If you bought a lemon car, have vehicle problems that can’t be fixed, or are just tired of taking your car back to the dealer again and again for the same problem, the California lemon law can help! We are California lemon law attorneys who bring Lemon Law claims against manufacturers and dealers to help buyers get out of their contracts and to get their money back.
If you purchased a new or used vehicle that is covered by a manufacturer’s warranty, and your vehicle has a problem that can’t be fixed, you may have a valid lemon law claim. You likely have a valid lemon law claim if any of these things happened to you:
- Your vehicle has a problem that cannot be repaired after 3 attempts
- Your dealer is refusing to fix the problem or honor the warranty [for any reason]
- Your vehicle has been in the shop for more than 30 days [combined total] for repairs
- Your dealer is telling you that the warranty does not cover your issue/problem
DON’T WAIT! Delaying action can lower the chances of a successful case! Talk to a California lemon law attorney to find out if you have a valid lemon law case.
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Does California Have a Lemon Law?
The California lemon law is very consumer-friendly. It applies to both purchased and leased vehicles; for both new and used vehicles. California lemon law also applies to vehicles purchased for business use and is not limited strictly to vehicles for personal use. In California, the time limit to bring a legal claim is 4 years from the time when the defect is discovered, as long as the manufacturer’s warranty is still in effect.
What is the Lemon Law in California?
The lemon law in California is referred to as the Song-Beverly Consumer Warranty Act, which is part of the California Civil Code [beginning at section 1790]. Under California lemon law, a manufacturer or dealer either has to repurchase or replace a defective vehicle after a “reasonable” number of attempts to fix or repair the vehicle. A vehicle may be a lemon if the buyer has made more than 1 attempt to repair, depending on the circumstances, but a general rule is at least 2-3 failed repair attempts where the same problem persists and the condition of the vehicle is either dangerous to drive, or the value is lower due to the issue.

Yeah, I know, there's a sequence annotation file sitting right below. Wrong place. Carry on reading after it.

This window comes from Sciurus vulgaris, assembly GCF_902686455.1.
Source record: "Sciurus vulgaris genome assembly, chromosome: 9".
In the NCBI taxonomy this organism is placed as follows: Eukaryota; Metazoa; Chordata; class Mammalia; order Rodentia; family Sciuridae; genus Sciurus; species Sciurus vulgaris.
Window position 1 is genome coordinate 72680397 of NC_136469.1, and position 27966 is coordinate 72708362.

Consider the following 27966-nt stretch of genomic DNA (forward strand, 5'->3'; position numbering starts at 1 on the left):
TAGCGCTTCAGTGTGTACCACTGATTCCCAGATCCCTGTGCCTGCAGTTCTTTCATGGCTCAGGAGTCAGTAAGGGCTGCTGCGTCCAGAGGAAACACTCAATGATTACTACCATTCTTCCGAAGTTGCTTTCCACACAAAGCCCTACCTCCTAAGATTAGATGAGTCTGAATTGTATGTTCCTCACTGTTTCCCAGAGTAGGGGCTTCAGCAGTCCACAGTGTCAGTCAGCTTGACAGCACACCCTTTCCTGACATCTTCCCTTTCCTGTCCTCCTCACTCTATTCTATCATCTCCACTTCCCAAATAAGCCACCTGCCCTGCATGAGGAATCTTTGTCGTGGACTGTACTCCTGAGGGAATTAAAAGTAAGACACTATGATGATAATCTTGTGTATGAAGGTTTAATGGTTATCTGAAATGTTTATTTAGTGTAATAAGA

To qualify for a California lemon law buyback, a buyer does not necessarily have to make a demand for the dealer or manufacturer to buy the vehicle back. It is the responsibility of the dealer and manufacturer to advise the buyer that the vehicle should be labeled as lemon as soon as the determination is made that the recurring problem cannot be repaired.
Once a vehicle is labeled a lemon, the dealer or manufacturer is required to either offer a buyback or a lemon law replacement vehicle. A buyer is NOT required to accept a replacement vehicle once their vehicle is labeled a lemon; instead, a buyer can insist on a buyback or a “cash and keep” offer.
In some cases, a buyer may want to keep the vehicle in spite of the problem and may be willing to accept cash as compensation for the inconvenience, however minor the issue may be. Cash and keep settlement lemon law offers can be common as an alternative to a buyback or replacement remedy.
In California, there is a civil penalty under the law for any dealer/manufacturer that refuses to comply with the lemon law. The civil penalty doubles “damages” for a buyer, allowing up to twice the recovery of money paid for the vehicle when the dealer/manufacturer denies a valid lemon claim and refuses to label a defective vehicle as a lemon.
Do I Qualify For Lemon Law?
A person may qualify for the lemon law when a problem or defect exists that causes the vehicle to be unsafe, or affects its use. Even if the problem seems minor, the vehicle may still be labeled as a lemon if the issue cannot be repaired after reasonable attempts are made.